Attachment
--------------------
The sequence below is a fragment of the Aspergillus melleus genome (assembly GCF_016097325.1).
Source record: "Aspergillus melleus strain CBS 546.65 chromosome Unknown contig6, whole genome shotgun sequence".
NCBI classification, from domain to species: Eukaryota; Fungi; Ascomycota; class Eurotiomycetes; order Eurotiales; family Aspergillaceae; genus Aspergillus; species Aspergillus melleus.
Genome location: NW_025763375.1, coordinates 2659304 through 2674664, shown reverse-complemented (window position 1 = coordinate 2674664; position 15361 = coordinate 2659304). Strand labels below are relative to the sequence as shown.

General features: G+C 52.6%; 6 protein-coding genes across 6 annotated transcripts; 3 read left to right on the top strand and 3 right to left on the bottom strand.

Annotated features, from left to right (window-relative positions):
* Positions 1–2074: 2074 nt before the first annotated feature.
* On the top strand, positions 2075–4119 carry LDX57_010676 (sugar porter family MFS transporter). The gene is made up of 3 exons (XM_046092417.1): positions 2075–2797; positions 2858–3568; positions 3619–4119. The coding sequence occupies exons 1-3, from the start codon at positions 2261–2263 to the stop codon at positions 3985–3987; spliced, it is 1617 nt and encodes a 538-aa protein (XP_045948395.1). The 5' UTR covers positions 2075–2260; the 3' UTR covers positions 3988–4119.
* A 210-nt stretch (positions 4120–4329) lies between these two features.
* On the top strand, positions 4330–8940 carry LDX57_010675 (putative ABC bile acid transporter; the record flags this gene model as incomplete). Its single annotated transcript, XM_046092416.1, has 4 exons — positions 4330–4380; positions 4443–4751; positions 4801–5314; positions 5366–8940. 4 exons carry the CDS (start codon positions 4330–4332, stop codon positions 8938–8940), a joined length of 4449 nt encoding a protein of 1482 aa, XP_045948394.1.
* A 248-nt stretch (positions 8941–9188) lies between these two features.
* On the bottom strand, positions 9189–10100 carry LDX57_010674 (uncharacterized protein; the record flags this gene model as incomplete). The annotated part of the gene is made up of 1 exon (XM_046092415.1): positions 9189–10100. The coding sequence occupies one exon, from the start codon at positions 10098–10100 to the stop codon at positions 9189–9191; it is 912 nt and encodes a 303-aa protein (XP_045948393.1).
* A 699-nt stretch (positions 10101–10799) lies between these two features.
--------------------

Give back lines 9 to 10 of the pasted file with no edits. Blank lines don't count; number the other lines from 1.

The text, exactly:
* A 210-nt stretch (positions 4120–4329) lies between these two features.
* On the top strand, positions 4330–8940 carry LDX57_010675 (putative ABC bile acid transporter; the record flags this gene model as incomplete). Its single annotated transcript, XM_046092416.1, has 4 exons — positions 4330–4380; positions 4443–4751; positions 4801–5314; positions 5366–8940. 4 exons carry the CDS (start codon positions 4330–4332, stop codon positions 8938–8940), a joined length of 4449 nt encoding a protein of 1482 aa, XP_045948394.1.